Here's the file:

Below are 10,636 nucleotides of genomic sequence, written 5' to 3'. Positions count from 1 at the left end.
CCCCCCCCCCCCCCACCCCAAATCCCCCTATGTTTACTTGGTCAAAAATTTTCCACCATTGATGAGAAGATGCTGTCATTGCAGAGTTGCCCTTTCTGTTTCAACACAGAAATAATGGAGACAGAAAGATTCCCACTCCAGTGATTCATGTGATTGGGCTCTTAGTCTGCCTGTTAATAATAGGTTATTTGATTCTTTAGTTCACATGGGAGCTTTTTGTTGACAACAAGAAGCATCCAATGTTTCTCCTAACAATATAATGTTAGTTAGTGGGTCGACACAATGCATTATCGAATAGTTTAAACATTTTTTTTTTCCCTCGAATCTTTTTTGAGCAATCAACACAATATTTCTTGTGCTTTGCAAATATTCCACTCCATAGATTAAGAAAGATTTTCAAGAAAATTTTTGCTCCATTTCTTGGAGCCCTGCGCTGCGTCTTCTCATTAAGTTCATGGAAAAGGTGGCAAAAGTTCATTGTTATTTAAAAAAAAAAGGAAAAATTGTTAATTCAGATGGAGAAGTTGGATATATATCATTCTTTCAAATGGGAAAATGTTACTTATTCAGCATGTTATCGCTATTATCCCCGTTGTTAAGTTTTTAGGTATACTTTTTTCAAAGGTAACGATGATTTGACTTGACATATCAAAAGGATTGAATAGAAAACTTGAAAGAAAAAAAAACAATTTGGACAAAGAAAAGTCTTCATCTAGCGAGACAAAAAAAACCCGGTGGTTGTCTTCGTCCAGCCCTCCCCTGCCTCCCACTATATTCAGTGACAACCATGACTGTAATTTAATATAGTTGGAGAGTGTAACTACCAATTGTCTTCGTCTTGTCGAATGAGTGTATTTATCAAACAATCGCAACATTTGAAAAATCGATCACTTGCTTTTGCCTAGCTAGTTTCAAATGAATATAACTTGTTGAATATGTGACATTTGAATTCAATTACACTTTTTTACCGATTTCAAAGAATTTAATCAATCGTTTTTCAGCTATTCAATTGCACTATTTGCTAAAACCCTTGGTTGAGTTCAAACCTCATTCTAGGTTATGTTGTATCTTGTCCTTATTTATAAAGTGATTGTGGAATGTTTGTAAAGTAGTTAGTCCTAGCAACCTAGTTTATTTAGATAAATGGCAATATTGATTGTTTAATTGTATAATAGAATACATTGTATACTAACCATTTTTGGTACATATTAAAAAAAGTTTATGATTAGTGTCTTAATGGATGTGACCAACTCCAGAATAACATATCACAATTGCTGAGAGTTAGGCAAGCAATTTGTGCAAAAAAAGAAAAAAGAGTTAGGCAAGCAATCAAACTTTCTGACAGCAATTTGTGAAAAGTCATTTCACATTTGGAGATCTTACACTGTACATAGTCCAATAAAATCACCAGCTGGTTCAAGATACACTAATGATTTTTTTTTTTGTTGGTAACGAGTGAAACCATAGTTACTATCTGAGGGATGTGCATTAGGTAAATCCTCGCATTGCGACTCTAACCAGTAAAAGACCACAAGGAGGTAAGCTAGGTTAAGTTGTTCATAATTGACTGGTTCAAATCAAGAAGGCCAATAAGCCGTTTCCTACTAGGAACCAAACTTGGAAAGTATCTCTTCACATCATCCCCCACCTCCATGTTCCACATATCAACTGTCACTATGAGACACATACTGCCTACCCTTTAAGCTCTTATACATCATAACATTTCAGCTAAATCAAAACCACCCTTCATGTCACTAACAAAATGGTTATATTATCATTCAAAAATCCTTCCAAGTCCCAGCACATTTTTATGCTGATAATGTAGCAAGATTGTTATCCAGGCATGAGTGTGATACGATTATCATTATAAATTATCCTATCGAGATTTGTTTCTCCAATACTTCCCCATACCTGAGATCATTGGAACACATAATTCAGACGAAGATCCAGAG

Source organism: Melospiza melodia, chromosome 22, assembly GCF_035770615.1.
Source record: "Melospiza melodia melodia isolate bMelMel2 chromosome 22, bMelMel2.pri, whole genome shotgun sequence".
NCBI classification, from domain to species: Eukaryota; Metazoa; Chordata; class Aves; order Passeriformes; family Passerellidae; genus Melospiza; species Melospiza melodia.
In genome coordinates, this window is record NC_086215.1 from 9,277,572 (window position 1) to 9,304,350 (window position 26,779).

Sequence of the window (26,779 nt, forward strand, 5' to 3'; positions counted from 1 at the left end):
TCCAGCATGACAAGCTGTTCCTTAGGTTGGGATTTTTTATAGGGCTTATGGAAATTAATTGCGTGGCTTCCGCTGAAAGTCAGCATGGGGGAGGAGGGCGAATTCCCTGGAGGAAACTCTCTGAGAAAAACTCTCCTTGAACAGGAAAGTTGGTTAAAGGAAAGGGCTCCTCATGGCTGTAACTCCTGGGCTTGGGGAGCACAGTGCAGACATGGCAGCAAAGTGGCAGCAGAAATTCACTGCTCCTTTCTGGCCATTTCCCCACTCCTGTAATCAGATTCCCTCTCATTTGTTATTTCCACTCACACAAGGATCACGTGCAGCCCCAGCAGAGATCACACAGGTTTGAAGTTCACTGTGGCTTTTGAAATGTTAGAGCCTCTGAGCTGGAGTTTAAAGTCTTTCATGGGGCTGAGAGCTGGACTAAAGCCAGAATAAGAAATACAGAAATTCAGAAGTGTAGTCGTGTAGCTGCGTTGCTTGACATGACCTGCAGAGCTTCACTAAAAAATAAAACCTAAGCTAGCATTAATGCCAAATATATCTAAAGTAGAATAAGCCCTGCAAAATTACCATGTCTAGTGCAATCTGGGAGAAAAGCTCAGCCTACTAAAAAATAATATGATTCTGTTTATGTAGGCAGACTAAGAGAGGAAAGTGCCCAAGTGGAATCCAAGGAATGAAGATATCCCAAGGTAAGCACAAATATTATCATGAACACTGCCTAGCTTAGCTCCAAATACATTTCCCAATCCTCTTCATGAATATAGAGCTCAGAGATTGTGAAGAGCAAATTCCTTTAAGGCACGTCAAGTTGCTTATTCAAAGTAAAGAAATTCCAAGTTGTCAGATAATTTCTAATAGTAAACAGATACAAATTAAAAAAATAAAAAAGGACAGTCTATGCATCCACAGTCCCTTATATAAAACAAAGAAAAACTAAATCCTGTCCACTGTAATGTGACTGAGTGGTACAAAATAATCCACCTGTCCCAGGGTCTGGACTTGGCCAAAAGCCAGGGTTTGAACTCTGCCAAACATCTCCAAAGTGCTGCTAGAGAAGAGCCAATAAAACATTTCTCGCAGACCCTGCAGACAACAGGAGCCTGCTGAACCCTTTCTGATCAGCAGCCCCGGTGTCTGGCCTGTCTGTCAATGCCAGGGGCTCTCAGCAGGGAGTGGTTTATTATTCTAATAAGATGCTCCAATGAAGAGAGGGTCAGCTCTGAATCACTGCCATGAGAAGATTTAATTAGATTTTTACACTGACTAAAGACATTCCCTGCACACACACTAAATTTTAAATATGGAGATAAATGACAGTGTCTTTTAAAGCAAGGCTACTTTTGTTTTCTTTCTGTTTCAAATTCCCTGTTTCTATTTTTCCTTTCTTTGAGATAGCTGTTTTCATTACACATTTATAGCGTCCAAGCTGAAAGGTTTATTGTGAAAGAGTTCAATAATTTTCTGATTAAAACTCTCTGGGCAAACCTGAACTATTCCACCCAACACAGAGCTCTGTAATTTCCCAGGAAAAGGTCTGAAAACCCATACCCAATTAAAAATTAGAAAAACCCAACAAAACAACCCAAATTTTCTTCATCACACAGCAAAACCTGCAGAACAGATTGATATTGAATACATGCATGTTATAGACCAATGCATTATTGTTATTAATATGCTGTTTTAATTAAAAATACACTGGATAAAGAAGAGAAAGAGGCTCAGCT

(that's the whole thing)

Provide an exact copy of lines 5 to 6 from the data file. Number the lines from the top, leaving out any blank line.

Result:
NCBI classification, from domain to species: Eukaryota; Metazoa; Chordata; class Aves; order Passeriformes; family Passerellidae; genus Melospiza; species Melospiza melodia.
In genome coordinates, this window is record NC_086215.1 from 9,277,572 (window position 1) to 9,304,350 (window position 26,779).